Current breast MRI thus heavily relies on contrast-enhanced T1-weighted imaging. Adequate enhancement is reached in most lesions approximately 1 to 2 minutes after contrast administration, which is commonly referred to as peak enhancement. This is because in many malignant lesions, maximum enhancement occurs around this moment and contrast starts washing out of the tissue after this time ; however, benign lesions and normal FGT generally reach their peak enhancement only later.
In a standard T1-weighted image, fat also has a high signal, and it can therefore be difficult to observe small enhancing lesions on a postcontrast T1-weighted image only. In practice, this is tackled by two approaches: fat suppression and image subtraction.
Fat suppression, either using fat saturation, water selective excitation, or a Dixon-based approach, enables direct evaluation of the postcontrast acquisitions and is commonly used to observe lesions in the context of the surrounding breast parenchyma. However, it should be realized that some other structures in the breast may also have a high T1 signal that is not affected by fat saturation and may thus resemble enhancing lesions (e.g., commonly a high intensity is observed in the larger ducts due to protein-containing fluid). Subtraction (postcontrast minus precontrast) only shows enhancing structures but is susceptible to motion artifacts. However, when registration of pre- and postcontrast acquisitions is good, subtracted images can be used to generate a maximum intensity projection that enables a direct visualization of most enhancing structures in the breast, which is a good start for the evaluation of breast MRI acquisitions.
Evaluation of breast MRI according to the BI-RADS lexicon starts with the assessment of the amount of FGT and the amount of background parenchymal enhancement (BPE). BPE is assessed in series obtained approximately 90 to 120 seconds after contrast administration and classified as minimal, mild, moderate, or marked. The stronger BPE, the more likely that enhancing lesions are missed, albeit this effect is not as well documented as the effect of density in mammography (marked BPE is relatively rare). BPE is dependent on the menstrual cycle and roughly lowest between day 3 and 14, albeit variation is large. To optimize the value of breast MRI, it is commonly recommended to plan the examination accordingly. It should, however, be noted that in women taking oral contraceptives, the normal menstrual cycle is often absent, and also in women with hormone-releasing intrauterine devices (IUDs) the cycle is not normal (the use of such IUDs tends to lead to quite strong BPE).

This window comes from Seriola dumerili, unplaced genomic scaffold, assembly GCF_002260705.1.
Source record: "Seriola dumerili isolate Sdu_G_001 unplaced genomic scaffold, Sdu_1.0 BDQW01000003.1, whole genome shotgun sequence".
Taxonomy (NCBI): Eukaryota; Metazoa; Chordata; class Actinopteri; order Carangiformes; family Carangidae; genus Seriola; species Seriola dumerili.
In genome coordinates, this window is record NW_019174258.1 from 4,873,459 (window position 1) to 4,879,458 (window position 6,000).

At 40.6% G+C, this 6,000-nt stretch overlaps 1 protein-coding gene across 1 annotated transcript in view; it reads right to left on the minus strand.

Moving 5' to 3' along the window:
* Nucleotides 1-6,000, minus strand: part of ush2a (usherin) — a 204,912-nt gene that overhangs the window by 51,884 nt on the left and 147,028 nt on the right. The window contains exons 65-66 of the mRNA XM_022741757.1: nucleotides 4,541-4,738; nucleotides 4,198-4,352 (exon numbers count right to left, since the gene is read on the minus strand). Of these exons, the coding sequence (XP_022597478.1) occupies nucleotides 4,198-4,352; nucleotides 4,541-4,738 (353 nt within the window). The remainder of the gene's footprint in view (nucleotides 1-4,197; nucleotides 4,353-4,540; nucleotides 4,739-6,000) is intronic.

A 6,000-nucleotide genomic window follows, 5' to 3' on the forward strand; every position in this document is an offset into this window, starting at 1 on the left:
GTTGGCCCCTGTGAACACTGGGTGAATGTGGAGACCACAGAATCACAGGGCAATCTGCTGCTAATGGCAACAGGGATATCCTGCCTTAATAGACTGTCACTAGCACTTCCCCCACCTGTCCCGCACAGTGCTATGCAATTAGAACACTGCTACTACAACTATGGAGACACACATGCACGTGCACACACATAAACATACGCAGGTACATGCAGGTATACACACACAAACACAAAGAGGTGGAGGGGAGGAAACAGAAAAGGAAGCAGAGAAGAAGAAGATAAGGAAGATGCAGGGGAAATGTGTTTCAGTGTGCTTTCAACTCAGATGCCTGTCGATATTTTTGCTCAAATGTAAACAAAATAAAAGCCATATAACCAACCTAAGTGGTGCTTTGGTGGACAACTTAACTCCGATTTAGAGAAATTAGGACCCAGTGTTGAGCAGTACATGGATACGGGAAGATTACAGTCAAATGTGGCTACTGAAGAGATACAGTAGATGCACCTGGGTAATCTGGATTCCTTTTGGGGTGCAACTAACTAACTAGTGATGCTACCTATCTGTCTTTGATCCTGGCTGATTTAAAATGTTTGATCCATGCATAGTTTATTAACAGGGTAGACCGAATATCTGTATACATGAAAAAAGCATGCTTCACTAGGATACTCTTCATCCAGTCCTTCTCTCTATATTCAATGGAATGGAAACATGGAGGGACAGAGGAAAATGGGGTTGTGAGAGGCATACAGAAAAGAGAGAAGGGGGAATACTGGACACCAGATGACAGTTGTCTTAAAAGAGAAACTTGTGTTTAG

Enhancing lesions in the breast are classified as focus, mass, or nonmass enhancement. For masses, further morphological description includes shape, margin, and internal enhancement pattern; for nonmass enhancement, distribution and internal enhancement pattern are reported. Foci are generally smaller than 5 mm, but more importantly, they are not further classifiable as either mass or nonmass enhancement. Like in mammography and ultrasound, most cancers present as an irregular mass with an irregular or spiculated margin. Nonmass enhancement corresponding to malignancy is typically segmental in distribution and shows clumped internal enhancement.
In addition, the physiological enhancement behavior of a lesion is evaluated. As described earlier, the fact that cancers commonly have very leaky vessels leads to rapid early enhancement and wash-out after approximately 2 minutes. This is commonly referred to as a type 3 curve, and is clearly associated with malignancy ( Fig. 2.4 ). A type 2 curve shows a plateau in the late phase (i.e., there is a balance between inflow and outflow of contrast), and a type 1 curve describes continuously increasing enhancement during the period of imaging (typically about 7 minutes). A type 1 curve is rare in malignant lesions but may occur in lesions without extensive neovascularization (e.g., low-grade ductal carcinoma in situ [DCIS] or very diffusely growing invasive lobular carcinoma [ILC]). As the enhancement curves provide a proxy for the leakiness of the vessels in a lesion, similar information can be obtained using ultrafast MRI acquisitions from the inflow phase of contrast (i.e., before peak enhancement is reached). When vessels are large and leaky and shunting occurs, enhancement in a lesion is both early (typically within 10 seconds from the descending aorta) and fast (>13.5%/s), which is typical for malignant lesions. Vice versa, when vessels are not so leaky and shunting is absent, enhancement is later (>15 seconds) and slower (<6.4%/s).
Other contrasts in breast MRI currently provide mainly supplemental value. Besides diffusion-weighted imaging (DWI), which is the topic of this book and therefore not discussed in detail in this chapter, T2-weighted acquisitions are commonly obtained. Fat-saturated T2-weighted acquisitions are particularly good for the documentation of cysts. Non-fat-saturated T2-weighted images often better allow the visualization of the architectural distortion that is caused by the tumor in the breast and the presence or absence of edema surrounding a lesion. Most malignant lesions are relatively hypointense at T2-weighted acquisitions due to a low water content. However, especially high-grade lesions may have a more intermediate T2 signal. Central necrosis may be visualized as high signal within an otherwise low signal intensity lesion. Rapidly enhancing oval masses with a sharp margin and a high T2 signal in young women are usually myxoid fibroadenomas, albeit especially in women at increased risk, care must be taken not to misclassify rapidly growing cancers.